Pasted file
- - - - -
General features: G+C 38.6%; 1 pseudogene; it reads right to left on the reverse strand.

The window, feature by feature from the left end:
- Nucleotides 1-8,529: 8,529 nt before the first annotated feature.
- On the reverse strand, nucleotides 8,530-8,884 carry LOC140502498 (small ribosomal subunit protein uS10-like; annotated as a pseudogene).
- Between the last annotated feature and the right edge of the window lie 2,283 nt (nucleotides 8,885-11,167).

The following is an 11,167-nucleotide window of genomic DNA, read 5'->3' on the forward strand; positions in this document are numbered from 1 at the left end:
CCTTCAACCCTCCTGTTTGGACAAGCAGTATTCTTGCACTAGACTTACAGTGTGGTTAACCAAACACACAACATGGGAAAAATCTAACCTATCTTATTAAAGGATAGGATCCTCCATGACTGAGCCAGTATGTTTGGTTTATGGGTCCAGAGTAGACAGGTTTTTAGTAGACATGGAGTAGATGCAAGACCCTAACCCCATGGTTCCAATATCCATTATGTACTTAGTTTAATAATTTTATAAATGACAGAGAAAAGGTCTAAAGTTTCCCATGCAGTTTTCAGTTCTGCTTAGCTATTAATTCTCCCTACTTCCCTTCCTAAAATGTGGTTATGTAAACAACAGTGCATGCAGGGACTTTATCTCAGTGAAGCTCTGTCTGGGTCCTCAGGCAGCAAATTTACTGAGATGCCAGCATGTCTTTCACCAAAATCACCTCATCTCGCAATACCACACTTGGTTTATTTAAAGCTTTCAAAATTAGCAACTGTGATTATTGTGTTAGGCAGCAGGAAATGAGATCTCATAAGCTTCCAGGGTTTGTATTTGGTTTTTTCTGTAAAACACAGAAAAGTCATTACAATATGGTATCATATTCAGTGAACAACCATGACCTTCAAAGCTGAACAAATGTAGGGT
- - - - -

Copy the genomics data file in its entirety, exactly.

General features: G+C 38.6%; 1 pseudogene; it reads right to left on the reverse strand.

The window, feature by feature from the left end:
- Nucleotides 1-8,529: 8,529 nt before the first annotated feature.
- On the reverse strand, nucleotides 8,530-8,884 carry LOC140502498 (small ribosomal subunit protein uS10-like; annotated as a pseudogene).
- Between the last annotated feature and the right edge of the window lie 2,283 nt (nucleotides 8,885-11,167).

The following is an 11,167-nucleotide window of genomic DNA, read 5'->3' on the forward strand; positions in this document are numbered from 1 at the left end:
CCTTCAACCCTCCTGTTTGGACAAGCAGTATTCTTGCACTAGACTTACAGTGTGGTTAACCAAACACACAACATGGGAAAAATCTAACCTATCTTATTAAAGGATAGGATCCTCCATGACTGAGCCAGTATGTTTGGTTTATGGGTCCAGAGTAGACAGGTTTTTAGTAGACATGGAGTAGATGCAAGACCCTAACCCCATGGTTCCAATATCCATTATGTACTTAGTTTAATAATTTTATAAATGACAGAGAAAAGGTCTAAAGTTTCCCATGCAGTTTTCAGTTCTGCTTAGCTATTAATTCTCCCTACTTCCCTTCCTAAAATGTGGTTATGTAAACAACAGTGCATGCAGGGACTTTATCTCAGTGAAGCTCTGTCTGGGTCCTCAGGCAGCAAATTTACTGAGATGCCAGCATGTCTTTCACCAAAATCACCTCATCTCGCAATACCACACTTGGTTTATTTAAAGCTTTCAAAATTAGCAACTGTGATTATTGTGTTAGGCAGCAGGAAATGAGATCTCATAAGCTTCCAGGGTTTGTATTTGGTTTTTTCTGTAAAACACAGAAAAGTCATTACAATATGGTATCATATTCAGTGAACAACCATGACCTTCAAAGCTGAACAAATGTAGGGT